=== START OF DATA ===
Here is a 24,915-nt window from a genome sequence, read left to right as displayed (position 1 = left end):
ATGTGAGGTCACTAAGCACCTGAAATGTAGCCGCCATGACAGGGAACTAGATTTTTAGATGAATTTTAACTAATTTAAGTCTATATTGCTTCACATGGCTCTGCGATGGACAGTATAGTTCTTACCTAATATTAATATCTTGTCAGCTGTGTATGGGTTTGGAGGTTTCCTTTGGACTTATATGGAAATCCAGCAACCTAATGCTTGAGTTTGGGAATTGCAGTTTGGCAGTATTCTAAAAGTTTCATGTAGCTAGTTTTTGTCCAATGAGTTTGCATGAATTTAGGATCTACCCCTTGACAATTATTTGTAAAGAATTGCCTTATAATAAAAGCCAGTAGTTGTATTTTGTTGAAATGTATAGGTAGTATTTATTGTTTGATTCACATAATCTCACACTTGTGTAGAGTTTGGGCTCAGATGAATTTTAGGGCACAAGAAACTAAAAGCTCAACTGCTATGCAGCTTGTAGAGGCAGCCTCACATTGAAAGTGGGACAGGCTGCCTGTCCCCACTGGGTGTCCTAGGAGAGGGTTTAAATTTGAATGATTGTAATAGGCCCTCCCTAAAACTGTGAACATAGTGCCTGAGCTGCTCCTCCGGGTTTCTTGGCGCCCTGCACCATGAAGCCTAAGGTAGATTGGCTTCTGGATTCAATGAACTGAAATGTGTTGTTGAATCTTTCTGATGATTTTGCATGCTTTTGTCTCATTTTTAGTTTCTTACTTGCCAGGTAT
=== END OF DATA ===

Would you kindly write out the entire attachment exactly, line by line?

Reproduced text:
Here is a 24,915-nt window from a genome sequence, read left to right as displayed (position 1 = left end):
ATGTGAGGTCACTAAGCACCTGAAATGTAGCCGCCATGACAGGGAACTAGATTTTTAGATGAATTTTAACTAATTTAAGTCTATATTGCTTCACATGGCTCTGCGATGGACAGTATAGTTCTTACCTAATATTAATATCTTGTCAGCTGTGTATGGGTTTGGAGGTTTCCTTTGGACTTATATGGAAATCCAGCAACCTAATGCTTGAGTTTGGGAATTGCAGTTTGGCAGTATTCTAAAAGTTTCATGTAGCTAGTTTTTGTCCAATGAGTTTGCATGAATTTAGGATCTACCCCTTGACAATTATTTGTAAAGAATTGCCTTATAATAAAAGCCAGTAGTTGTATTTTGTTGAAATGTATAGGTAGTATTTATTGTTTGATTCACATAATCTCACACTTGTGTAGAGTTTGGGCTCAGATGAATTTTAGGGCACAAGAAACTAAAAGCTCAACTGCTATGCAGCTTGTAGAGGCAGCCTCACATTGAAAGTGGGACAGGCTGCCTGTCCCCACTGGGTGTCCTAGGAGAGGGTTTAAATTTGAATGATTGTAATAGGCCCTCCCTAAAACTGTGAACATAGTGCCTGAGCTGCTCCTCCGGGTTTCTTGGCGCCCTGCACCATGAAGCCTAAGGTAGATTGGCTTCTGGATTCAATGAACTGAAATGTGTTGTTGAATCTTTCTGATGATTTTGCATGCTTTTGTCTCATTTTTAGTTTCTTACTTGCCAGGTAT